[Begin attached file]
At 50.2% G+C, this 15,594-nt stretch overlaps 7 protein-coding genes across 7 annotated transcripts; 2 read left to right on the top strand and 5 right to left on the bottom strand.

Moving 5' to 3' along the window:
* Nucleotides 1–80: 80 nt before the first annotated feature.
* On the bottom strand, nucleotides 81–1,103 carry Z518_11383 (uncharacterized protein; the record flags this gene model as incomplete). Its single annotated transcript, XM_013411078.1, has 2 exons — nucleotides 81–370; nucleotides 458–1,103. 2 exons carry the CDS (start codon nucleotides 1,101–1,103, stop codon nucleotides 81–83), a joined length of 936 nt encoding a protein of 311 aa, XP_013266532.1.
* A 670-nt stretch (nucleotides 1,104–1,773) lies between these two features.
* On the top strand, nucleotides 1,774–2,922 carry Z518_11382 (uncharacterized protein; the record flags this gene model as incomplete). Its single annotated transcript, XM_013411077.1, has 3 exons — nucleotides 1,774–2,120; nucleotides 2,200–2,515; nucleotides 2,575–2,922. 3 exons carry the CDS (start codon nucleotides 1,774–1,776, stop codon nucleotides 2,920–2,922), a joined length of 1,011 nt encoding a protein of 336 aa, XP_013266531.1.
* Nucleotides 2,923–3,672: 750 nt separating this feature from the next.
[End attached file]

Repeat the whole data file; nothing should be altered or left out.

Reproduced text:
At 50.2% G+C, this 15,594-nt stretch overlaps 7 protein-coding genes across 7 annotated transcripts; 2 read left to right on the top strand and 5 right to left on the bottom strand.

Moving 5' to 3' along the window:
* Nucleotides 1–80: 80 nt before the first annotated feature.
* On the bottom strand, nucleotides 81–1,103 carry Z518_11383 (uncharacterized protein; the record flags this gene model as incomplete). Its single annotated transcript, XM_013411078.1, has 2 exons — nucleotides 81–370; nucleotides 458–1,103. 2 exons carry the CDS (start codon nucleotides 1,101–1,103, stop codon nucleotides 81–83), a joined length of 936 nt encoding a protein of 311 aa, XP_013266532.1.
* A 670-nt stretch (nucleotides 1,104–1,773) lies between these two features.
* On the top strand, nucleotides 1,774–2,922 carry Z518_11382 (uncharacterized protein; the record flags this gene model as incomplete). Its single annotated transcript, XM_013411077.1, has 3 exons — nucleotides 1,774–2,120; nucleotides 2,200–2,515; nucleotides 2,575–2,922. 3 exons carry the CDS (start codon nucleotides 1,774–1,776, stop codon nucleotides 2,920–2,922), a joined length of 1,011 nt encoding a protein of 336 aa, XP_013266531.1.
* Nucleotides 2,923–3,672: 750 nt separating this feature from the next.